Self Practice: a wild beast, appearing like an inconceivable task for the student used to guided classes or mysore spaces held by teachers. It can seem daunting and difficult to go through the practice on one’s own with no assistance, no adjustments, no corrections, not even the watchful gaze that keeps us on the breath, keeps us intentionally in the zone in which yoga happens.
With me preparing to leave Cairo and with my friend Iman still studying in India, there is a short gap of time in which there will be no present teacher for the Ashtanga Yoga Egypt students and the choice to self-practice will arise.
I can only hope that most will choose this path for the short term–it is a wonderful opportunity to connect with the guru within, to get to know yourself, to grow with your practice.
I cannot stress enough the importance of having a teacher with whom you deeply resonate with and with whom you are willing to trust your body and your process. But in the times when there is no teacher, when there is no mysore space to rely on, the responsibility of practice falls into the hands where the practice of yoga belongs to the most in: your own.
It’s true, a solo mat practice has its challenges but its rewards are incalculable.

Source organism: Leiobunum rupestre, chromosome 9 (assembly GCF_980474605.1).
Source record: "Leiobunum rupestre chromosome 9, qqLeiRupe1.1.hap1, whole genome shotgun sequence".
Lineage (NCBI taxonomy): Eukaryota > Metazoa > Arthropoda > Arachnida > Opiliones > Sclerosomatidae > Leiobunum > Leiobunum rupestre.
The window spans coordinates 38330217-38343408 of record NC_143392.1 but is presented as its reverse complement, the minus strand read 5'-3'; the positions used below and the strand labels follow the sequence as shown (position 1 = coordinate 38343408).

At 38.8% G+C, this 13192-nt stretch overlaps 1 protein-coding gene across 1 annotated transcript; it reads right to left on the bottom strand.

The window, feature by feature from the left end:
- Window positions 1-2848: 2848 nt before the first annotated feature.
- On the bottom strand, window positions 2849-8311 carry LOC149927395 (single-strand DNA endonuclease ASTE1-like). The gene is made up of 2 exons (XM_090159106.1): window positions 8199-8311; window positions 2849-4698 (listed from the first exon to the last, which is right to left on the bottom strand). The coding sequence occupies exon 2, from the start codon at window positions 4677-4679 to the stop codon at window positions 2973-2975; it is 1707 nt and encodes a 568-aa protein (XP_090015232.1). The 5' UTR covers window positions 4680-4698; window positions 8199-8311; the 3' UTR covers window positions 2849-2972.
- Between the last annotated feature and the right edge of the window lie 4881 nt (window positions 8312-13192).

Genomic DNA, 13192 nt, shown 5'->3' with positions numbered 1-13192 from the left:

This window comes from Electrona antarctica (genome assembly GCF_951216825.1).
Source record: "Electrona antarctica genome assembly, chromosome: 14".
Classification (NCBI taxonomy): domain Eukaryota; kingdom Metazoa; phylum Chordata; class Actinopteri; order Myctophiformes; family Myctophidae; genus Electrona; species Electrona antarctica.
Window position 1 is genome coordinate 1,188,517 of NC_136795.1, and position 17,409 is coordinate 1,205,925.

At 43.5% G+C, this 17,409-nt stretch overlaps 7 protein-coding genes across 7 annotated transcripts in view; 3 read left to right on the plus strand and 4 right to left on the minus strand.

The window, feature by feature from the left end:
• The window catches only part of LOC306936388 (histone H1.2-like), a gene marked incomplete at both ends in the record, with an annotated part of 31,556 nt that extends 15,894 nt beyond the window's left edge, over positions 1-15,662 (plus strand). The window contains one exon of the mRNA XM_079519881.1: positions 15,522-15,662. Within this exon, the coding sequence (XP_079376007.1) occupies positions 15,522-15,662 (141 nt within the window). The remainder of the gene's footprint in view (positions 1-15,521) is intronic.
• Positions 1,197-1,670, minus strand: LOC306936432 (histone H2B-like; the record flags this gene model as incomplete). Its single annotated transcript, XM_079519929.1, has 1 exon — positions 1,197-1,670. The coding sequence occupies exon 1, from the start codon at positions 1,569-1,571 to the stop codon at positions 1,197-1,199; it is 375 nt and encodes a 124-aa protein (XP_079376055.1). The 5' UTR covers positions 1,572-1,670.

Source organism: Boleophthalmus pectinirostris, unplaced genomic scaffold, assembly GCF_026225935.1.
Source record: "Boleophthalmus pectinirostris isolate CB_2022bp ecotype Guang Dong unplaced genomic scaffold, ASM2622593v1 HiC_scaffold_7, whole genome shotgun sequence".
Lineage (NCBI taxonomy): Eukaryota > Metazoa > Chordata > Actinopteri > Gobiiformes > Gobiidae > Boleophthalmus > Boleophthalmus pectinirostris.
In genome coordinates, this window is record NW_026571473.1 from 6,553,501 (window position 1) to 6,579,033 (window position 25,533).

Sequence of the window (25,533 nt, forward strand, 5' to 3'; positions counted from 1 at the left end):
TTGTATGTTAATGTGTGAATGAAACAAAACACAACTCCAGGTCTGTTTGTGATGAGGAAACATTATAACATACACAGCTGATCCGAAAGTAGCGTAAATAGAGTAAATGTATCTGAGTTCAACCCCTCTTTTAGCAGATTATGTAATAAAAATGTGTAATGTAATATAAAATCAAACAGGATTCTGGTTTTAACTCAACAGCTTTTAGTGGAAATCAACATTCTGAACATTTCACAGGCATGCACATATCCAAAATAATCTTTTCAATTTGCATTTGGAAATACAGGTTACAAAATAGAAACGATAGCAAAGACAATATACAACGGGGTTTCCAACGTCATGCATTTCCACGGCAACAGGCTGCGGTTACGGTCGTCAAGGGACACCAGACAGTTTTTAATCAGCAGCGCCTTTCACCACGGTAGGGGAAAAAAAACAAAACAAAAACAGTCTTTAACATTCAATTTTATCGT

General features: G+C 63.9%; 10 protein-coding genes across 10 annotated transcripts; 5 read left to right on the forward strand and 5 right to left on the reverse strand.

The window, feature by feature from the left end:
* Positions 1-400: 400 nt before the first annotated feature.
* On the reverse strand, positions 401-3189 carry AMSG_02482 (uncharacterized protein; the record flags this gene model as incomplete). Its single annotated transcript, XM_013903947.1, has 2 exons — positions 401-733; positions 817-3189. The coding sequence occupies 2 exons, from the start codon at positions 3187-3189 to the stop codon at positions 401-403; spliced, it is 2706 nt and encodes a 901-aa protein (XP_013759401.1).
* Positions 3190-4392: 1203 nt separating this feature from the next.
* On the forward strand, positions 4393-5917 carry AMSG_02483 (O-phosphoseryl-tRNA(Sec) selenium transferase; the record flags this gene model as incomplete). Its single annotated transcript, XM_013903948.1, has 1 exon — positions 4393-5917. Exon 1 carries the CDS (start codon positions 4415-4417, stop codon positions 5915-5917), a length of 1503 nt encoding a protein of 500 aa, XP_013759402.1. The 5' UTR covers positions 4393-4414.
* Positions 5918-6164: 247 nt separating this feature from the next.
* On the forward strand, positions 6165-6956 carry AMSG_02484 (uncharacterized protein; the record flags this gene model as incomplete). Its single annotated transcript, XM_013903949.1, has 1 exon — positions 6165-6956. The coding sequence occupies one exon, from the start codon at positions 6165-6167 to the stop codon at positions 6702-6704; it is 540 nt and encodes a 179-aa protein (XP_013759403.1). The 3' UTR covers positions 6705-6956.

In my own experience, over the last 7 years, I have been blessed with instructors who passed through where I was living; they would come and they would go, but always leaving me with so much. In 2010, I then started practicing in India with Sharath Jois, who I now consider my main teacher. Since then, I have been in the presence of my teacher for three months out of the year, and then I am on my own again and self practice is often the only option.
It’s ok, because there’s plenty of “homework” –lots to cultivate, to practice until the next time. This time of self study (svadyaya) can be a wonderful experience of integrating the practice into the system, into the body and the mind.
These gaps have been very rich. They have allowed me to take responsibility for my own practice, they have taught me to be independent, to be inquisitive and discerning. I have learned the difficulties of self-motivation. And, yes, I have at times stumbled and lost my flow. I’ve also felt the joy of returning to practice, how my body rejoices at the breath and movement, how my mind stills and empties, how grounding it is, how expanding.
More than anything, self practice establishes the relationship between you and your own practice, that whether your teacher is present or not, your practice is yours–recognizing this is so very important.
Sunday is my last class in Cairo. The first Aswan retreat starts on December 19 (to the 22), the second on the 24-27 December. Spaces are still available in the second batch.
& Iman Elsherbiny will be returning to Ashtanga Yoga Egypt from a very fruitful Msyore, India season in February.
Photo by Zeinab Lamloum. Bakasana during my own self-practice after teaching.